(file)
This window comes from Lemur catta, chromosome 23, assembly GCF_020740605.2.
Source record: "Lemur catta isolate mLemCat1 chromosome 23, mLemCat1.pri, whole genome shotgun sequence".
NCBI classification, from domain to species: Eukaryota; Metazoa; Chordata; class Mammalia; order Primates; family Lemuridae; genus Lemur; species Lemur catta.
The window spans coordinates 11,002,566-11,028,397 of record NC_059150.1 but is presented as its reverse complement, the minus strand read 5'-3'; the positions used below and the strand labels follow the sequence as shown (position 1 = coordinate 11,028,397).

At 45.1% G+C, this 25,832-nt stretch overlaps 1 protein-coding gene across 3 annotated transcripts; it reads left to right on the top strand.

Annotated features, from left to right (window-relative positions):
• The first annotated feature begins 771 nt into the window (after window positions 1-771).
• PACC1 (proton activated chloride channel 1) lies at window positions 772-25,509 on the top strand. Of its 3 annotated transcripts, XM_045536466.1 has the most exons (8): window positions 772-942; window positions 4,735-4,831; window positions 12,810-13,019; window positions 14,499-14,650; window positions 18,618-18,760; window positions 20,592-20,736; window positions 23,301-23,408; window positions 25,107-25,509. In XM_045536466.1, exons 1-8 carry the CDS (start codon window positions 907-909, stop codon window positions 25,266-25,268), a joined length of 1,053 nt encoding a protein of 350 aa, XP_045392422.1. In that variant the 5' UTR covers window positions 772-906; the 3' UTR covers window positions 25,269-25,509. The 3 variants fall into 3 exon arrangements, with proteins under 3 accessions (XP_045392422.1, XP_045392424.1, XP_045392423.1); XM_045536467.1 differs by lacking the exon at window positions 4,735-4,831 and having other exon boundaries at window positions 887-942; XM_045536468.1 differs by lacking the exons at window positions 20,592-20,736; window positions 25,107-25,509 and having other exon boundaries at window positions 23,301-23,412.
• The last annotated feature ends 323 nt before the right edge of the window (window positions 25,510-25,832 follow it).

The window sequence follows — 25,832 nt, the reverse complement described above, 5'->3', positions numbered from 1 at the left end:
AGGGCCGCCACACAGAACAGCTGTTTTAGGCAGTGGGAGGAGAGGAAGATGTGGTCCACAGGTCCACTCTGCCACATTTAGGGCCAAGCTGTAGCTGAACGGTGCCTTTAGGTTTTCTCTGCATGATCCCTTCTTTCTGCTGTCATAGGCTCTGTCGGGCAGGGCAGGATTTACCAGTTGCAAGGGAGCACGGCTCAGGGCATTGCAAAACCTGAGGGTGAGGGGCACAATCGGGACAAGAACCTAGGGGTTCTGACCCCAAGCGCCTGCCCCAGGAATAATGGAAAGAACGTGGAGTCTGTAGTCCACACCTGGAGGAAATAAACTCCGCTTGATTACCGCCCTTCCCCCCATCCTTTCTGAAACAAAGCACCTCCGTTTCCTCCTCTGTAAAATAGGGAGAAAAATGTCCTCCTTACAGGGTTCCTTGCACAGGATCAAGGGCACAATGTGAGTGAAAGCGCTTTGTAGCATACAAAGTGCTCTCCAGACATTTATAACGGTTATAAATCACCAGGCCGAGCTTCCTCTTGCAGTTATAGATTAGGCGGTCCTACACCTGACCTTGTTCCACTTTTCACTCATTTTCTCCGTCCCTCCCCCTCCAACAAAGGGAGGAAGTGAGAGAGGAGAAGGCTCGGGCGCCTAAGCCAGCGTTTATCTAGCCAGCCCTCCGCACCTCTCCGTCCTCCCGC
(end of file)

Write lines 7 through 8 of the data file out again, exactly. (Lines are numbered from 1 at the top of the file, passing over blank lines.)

• The first annotated feature begins 771 nt into the window (after window positions 1-771).
• PACC1 (proton activated chloride channel 1) lies at window positions 772-25,509 on the top strand. Of its 3 annotated transcripts, XM_045536466.1 has the most exons (8): window positions 772-942; window positions 4,735-4,831; window positions 12,810-13,019; window positions 14,499-14,650; window positions 18,618-18,760; window positions 20,592-20,736; window positions 23,301-23,408; window positions 25,107-25,509. In XM_045536466.1, exons 1-8 carry the CDS (start codon window positions 907-909, stop codon window positions 25,266-25,268), a joined length of 1,053 nt encoding a protein of 350 aa, XP_045392422.1. In that variant the 5' UTR covers window positions 772-906; the 3' UTR covers window positions 25,269-25,509. The 3 variants fall into 3 exon arrangements, with proteins under 3 accessions (XP_045392422.1, XP_045392424.1, XP_045392423.1); XM_045536467.1 differs by lacking the exon at window positions 4,735-4,831 and having other exon boundaries at window positions 887-942; XM_045536468.1 differs by lacking the exons at window positions 20,592-20,736; window positions 25,107-25,509 and having other exon boundaries at window positions 23,301-23,412.